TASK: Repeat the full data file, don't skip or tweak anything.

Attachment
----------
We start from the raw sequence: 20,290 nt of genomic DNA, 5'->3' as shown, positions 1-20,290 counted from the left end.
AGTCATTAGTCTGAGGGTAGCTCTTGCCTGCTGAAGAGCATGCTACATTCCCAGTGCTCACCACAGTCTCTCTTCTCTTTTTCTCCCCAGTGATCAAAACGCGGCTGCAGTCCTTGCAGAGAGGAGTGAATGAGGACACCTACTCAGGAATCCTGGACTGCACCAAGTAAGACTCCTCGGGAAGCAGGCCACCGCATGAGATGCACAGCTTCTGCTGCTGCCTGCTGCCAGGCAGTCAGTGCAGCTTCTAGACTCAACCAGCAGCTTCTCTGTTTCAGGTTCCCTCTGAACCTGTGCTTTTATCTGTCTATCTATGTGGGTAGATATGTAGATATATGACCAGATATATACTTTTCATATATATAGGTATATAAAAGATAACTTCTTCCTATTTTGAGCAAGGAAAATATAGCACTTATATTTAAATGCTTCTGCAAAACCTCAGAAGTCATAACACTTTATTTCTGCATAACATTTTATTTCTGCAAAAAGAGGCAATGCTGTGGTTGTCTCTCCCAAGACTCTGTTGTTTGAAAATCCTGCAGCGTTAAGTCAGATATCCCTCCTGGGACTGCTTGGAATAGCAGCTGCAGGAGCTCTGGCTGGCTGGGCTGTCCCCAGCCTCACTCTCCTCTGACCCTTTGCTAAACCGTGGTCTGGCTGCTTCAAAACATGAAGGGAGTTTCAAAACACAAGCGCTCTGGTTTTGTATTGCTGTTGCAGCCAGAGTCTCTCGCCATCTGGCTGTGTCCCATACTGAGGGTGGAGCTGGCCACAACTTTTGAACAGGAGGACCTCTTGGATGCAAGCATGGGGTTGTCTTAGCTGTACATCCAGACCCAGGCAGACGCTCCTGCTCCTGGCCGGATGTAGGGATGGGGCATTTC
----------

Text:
We start from the raw sequence: 20,290 nt of genomic DNA, 5'->3' as shown, positions 1-20,290 counted from the left end.
AGTCATTAGTCTGAGGGTAGCTCTTGCCTGCTGAAGAGCATGCTACATTCCCAGTGCTCACCACAGTCTCTCTTCTCTTTTTCTCCCCAGTGATCAAAACGCGGCTGCAGTCCTTGCAGAGAGGAGTGAATGAGGACACCTACTCAGGAATCCTGGACTGCACCAAGTAAGACTCCTCGGGAAGCAGGCCACCGCATGAGATGCACAGCTTCTGCTGCTGCCTGCTGCCAGGCAGTCAGTGCAGCTTCTAGACTCAACCAGCAGCTTCTCTGTTTCAGGTTCCCTCTGAACCTGTGCTTTTATCTGTCTATCTATGTGGGTAGATATGTAGATATATGACCAGATATATACTTTTCATATATATAGGTATATAAAAGATAACTTCTTCCTATTTTGAGCAAGGAAAATATAGCACTTATATTTAAATGCTTCTGCAAAACCTCAGAAGTCATAACACTTTATTTCTGCATAACATTTTATTTCTGCAAAAAGAGGCAATGCTGTGGTTGTCTCTCCCAAGACTCTGTTGTTTGAAAATCCTGCAGCGTTAAGTCAGATATCCCTCCTGGGACTGCTTGGAATAGCAGCTGCAGGAGCTCTGGCTGGCTGGGCTGTCCCCAGCCTCACTCTCCTCTGACCCTTTGCTAAACCGTGGTCTGGCTGCTTCAAAACATGAAGGGAGTTTCAAAACACAAGCGCTCTGGTTTTGTATTGCTGTTGCAGCCAGAGTCTCTCGCCATCTGGCTGTGTCCCATACTGAGGGTGGAGCTGGCCACAACTTTTGAACAGGAGGACCTCTTGGATGCAAGCATGGGGTTGTCTTAGCTGTACATCCAGACCCAGGCAGACGCTCCTGCTCCTGGCCGGATGTAGGGATGGGGCATTTC